No-knock warrant restrictions pass Minnesota House committee

Democratic lawmakers in the Minnesota House took the first steps to dramatically limit no-knock warrants on Thursday.

A new bill would not totally eliminate the use of no-knock warrants, but would instead place restrictions on their usage. 

The bill would allow police to execute a no-knock warrant in the case of someone being held captive, or to prevent imminent death or harm. Preventing deaths such as Amir Locke’s is the goal, lawmakers say.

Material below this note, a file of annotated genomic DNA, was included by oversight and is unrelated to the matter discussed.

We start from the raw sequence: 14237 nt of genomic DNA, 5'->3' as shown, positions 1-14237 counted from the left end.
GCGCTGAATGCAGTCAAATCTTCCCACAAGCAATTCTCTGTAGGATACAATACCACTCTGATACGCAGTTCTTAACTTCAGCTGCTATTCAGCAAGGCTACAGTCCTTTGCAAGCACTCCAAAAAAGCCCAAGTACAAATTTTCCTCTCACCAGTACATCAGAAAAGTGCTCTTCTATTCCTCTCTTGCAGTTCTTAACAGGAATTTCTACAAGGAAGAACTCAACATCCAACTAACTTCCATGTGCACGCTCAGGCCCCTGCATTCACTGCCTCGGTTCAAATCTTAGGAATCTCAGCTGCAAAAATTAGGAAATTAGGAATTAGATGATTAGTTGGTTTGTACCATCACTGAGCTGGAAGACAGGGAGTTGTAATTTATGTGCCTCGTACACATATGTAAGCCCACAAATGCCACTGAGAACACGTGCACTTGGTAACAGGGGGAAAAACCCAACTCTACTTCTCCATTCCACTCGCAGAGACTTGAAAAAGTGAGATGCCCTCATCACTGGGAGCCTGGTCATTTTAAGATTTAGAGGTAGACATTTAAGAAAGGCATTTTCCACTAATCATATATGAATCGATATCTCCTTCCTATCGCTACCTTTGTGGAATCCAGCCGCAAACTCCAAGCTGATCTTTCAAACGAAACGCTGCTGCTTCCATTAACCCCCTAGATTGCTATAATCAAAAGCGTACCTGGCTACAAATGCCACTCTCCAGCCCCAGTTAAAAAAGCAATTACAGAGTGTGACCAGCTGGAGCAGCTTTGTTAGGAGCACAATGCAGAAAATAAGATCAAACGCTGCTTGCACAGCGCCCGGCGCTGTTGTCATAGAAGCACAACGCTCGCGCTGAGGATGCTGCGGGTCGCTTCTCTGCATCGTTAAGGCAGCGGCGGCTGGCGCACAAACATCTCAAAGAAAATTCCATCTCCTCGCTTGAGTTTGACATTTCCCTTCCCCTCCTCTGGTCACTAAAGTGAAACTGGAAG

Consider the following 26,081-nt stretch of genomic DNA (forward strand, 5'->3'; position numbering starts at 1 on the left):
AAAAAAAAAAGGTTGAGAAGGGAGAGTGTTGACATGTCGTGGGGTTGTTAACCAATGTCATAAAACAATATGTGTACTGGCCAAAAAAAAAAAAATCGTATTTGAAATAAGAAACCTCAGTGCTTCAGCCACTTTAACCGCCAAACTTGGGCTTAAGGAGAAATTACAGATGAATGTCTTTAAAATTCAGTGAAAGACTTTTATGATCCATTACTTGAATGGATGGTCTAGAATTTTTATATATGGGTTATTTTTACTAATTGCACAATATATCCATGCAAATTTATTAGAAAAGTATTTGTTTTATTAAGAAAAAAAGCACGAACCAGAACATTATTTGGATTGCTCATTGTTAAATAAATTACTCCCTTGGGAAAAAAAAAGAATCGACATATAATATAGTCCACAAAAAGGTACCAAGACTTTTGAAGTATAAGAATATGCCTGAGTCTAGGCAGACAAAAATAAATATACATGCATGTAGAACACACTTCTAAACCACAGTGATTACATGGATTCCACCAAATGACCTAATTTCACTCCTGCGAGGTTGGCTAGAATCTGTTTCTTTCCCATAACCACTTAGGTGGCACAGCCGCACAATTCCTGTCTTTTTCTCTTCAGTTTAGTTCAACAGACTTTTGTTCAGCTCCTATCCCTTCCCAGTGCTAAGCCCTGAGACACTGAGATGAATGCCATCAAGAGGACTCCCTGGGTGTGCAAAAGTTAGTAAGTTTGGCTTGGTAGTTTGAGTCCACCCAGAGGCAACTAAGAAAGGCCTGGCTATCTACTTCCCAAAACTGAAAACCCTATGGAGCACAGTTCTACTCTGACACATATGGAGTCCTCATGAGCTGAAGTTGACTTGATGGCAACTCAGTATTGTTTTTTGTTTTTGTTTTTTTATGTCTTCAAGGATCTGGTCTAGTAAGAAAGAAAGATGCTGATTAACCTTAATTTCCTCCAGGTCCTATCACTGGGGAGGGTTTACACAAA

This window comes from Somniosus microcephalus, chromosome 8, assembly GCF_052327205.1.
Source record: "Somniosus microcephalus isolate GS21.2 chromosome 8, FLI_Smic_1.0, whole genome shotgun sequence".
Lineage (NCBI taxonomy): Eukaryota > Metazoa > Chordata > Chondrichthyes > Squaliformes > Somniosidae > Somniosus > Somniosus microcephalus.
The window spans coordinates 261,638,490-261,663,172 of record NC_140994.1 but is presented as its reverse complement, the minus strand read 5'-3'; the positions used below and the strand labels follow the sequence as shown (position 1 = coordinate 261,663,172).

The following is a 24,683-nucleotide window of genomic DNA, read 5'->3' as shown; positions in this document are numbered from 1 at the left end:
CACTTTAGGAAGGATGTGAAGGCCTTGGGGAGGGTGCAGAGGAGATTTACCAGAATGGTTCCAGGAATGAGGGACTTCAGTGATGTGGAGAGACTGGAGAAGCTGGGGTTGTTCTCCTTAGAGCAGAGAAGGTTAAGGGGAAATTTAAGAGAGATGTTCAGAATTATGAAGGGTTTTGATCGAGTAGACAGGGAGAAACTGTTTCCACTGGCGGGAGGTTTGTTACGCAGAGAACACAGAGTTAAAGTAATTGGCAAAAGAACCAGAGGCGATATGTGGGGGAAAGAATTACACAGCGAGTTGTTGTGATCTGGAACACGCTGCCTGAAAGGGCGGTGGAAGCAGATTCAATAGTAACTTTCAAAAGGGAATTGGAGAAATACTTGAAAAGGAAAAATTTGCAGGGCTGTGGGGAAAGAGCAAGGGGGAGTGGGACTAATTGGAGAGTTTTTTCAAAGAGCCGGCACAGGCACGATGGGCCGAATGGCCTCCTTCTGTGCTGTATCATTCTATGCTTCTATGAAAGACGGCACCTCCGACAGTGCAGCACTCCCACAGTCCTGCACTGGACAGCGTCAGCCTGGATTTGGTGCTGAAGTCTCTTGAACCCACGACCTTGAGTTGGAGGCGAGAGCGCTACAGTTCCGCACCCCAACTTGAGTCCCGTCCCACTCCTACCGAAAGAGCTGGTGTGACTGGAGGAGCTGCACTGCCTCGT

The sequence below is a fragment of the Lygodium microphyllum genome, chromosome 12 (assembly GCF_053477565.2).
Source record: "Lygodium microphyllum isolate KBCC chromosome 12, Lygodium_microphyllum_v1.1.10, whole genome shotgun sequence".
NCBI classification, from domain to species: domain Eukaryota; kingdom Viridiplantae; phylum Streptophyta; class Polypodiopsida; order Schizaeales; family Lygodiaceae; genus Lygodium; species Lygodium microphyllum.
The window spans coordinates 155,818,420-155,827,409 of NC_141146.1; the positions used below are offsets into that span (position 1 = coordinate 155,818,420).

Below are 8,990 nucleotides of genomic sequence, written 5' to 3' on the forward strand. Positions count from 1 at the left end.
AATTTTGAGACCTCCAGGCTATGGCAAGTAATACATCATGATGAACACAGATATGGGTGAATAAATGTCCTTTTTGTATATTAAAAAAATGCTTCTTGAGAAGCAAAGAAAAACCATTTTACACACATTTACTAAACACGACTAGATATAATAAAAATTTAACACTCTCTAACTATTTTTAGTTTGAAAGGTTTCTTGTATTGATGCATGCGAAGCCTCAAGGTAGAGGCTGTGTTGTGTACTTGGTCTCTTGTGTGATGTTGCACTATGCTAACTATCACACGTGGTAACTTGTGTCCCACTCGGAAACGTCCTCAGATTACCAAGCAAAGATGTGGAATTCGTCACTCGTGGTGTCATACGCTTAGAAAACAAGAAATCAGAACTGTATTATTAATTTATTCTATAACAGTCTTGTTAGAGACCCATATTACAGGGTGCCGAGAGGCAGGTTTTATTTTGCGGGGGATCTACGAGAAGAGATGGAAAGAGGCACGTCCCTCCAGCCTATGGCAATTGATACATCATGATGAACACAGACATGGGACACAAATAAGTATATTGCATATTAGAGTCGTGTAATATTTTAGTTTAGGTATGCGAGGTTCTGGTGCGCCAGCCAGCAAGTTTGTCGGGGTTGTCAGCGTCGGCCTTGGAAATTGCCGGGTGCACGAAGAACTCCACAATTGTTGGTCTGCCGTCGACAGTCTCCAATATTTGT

"We need to make sure that we don’t lose any more lives to no-knock warrants," said Rep. Athena Hollins in a statement promoting the legislation. "This is not only an opportunity for our redemption as lawmakers. This is an opportunity for law enforcement to repair the relationship with the community by not actively opposing legislation that the public is asking for."

However, the proposal has its opponents that say police still need the ability to use no-knock warrants to protect their own safety. 

The bill passed out of the House Public Safety Committee on a narrow vote Thursday, and will now move to the Judiciary Committee before receiving any vote of approval on the House Floor.